That is a pretty good expression of my feelings toward the settlers and their supporters. We do not share values. We do not share a common view on the nature of this country or what it has to do to save itself.
Their ideology says, "Jews don't expel Jews", implying that Jews may expel non-Jews. They believe that they can subjugate the Palestinians and that the Palestinians will thank them for providing them with bread and water. Their sense of superiority disgusts me and raises questions about how we can live together.
I recognize that they are not all the same; that even within the orange world there are many shades. But the worldview, conduct and ethics of the settlers are different from mine. We both claim that our behavior is based on Jewish values, but our interpretation of what these values are, are as different as night and day.
The disengagement from Gaza is a victory for me and my kind. It is not yet a done deal, though. There may be those in the orange camp willing to use violence or provoke acts that could freeze the disengagement. Blowing up the mosques on the Temple Mount or a terrorist attack against Palestinians could provoke a new wave of
Islamic terror that could lead to halting the withdrawal from Gaza.
As their desperation grows the chances of a cataclysmic type of event-taking place increases. There are those whose motivations are so irrational that taking human lives for their cause is as easy as killing a mosquito. The toxic mixture of messianic lunatics aligned with political fanatics is explosive. If they represent Zionism and Zionist values then I am not a Zionist and my dream is not the Zionist dream.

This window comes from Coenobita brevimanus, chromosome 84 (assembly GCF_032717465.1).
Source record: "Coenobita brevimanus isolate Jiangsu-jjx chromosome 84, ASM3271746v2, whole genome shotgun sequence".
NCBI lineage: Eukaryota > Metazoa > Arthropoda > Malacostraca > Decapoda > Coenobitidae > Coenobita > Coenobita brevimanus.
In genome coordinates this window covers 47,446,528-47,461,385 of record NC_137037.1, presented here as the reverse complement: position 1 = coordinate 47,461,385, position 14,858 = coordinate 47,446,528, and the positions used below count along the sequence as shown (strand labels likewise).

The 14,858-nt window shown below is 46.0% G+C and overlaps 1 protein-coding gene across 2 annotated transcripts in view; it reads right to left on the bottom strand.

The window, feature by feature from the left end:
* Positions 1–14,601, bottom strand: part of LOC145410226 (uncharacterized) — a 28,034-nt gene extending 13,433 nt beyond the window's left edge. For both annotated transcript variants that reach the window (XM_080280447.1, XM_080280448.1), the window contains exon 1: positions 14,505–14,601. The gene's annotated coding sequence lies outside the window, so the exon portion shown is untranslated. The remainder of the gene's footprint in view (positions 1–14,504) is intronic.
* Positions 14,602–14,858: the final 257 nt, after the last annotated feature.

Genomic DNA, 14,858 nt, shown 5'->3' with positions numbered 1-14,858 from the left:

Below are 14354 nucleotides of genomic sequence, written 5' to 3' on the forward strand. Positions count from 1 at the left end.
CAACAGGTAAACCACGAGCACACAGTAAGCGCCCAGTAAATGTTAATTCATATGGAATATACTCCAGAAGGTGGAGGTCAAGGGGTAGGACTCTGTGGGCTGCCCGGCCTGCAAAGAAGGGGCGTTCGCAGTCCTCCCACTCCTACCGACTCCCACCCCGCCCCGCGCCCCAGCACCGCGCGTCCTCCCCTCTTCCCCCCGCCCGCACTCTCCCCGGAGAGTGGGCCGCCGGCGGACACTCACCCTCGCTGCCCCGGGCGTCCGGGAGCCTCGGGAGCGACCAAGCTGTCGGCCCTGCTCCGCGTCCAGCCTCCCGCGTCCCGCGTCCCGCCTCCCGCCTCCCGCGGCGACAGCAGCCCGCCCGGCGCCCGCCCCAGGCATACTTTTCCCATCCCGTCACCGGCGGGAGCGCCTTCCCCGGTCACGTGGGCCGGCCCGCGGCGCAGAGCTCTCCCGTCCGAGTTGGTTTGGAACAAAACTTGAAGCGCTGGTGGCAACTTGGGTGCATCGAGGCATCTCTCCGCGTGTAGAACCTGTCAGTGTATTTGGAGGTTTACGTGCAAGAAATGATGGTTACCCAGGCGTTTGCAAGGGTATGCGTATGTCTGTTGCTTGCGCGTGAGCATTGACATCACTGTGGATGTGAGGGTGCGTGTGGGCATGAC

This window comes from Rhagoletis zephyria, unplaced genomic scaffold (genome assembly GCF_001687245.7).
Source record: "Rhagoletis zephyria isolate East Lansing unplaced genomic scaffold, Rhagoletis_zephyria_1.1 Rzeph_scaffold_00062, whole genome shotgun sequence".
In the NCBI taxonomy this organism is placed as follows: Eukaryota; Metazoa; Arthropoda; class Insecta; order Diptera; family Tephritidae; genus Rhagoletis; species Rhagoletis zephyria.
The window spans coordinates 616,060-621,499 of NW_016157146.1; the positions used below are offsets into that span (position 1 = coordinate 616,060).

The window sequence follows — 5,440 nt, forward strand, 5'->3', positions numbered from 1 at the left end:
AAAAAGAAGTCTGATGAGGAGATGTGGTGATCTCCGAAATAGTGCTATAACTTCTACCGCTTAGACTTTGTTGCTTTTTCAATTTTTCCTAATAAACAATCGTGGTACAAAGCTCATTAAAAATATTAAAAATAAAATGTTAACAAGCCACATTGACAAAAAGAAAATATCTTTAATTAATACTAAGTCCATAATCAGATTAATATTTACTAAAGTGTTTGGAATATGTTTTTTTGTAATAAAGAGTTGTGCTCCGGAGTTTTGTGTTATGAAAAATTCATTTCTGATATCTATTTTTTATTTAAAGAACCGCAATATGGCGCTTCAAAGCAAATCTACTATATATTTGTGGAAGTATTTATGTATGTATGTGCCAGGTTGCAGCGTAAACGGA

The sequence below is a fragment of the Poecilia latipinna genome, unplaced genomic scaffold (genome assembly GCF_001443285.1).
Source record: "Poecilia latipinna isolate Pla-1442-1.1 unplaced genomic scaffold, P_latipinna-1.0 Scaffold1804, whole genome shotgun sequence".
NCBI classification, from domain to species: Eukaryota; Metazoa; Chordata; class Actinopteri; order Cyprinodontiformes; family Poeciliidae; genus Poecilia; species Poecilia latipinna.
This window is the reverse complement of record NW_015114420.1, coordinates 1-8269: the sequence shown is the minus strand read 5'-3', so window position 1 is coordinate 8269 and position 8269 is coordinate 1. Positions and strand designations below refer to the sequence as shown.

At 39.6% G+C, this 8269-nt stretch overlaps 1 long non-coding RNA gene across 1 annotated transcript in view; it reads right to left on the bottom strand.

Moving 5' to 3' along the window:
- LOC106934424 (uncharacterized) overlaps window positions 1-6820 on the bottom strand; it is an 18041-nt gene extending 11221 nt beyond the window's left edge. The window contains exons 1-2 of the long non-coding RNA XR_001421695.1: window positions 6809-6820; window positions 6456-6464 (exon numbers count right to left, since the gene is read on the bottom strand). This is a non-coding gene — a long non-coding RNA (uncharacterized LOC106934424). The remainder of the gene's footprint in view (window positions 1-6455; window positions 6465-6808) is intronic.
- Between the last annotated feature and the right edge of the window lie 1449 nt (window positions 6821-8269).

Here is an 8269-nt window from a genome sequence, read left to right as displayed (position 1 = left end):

But what I believe and want for Israel and the Jewish people is the fulfillment of the vision of the Declaration of Independence.
I want to be a free people in my nation living in peace with my neighbors both within and along our borders. I cherish diversity and appreciate the wealth of cultural pluralism that we can experience in this land and in this region. I don't want to rule over another nation and don't want their land. If important parts of my heritage and history are on the other side beyond our borders, I might want to visit them. But I don't have to be in possession of those places or rule over others in order to control them.
Many of those holy places are also holy for others who live in this land and who have other beliefs. Judaism teaches us to sanctify life, not places. The Zionist dream is a political expression of the sanctification of life. If we are worthy of living in this land we must respect all its peoples. We must recognize that our own security and prosperity is dependent on the security and prosperity of both peoples of this land. If we want dignity and respect for ourselves and our dreams, we must give dignity and respect to the others.
One day, I hope, the Israeli-Arab conflict will end. The struggle to reach that end will heighten and deepen the feeling of alienation between the two Jewish peoples of this state. We will then have to confront how we live together in peace and mutual respect.
Right now it seems like an impossible dream; right now it feels like a nightmare.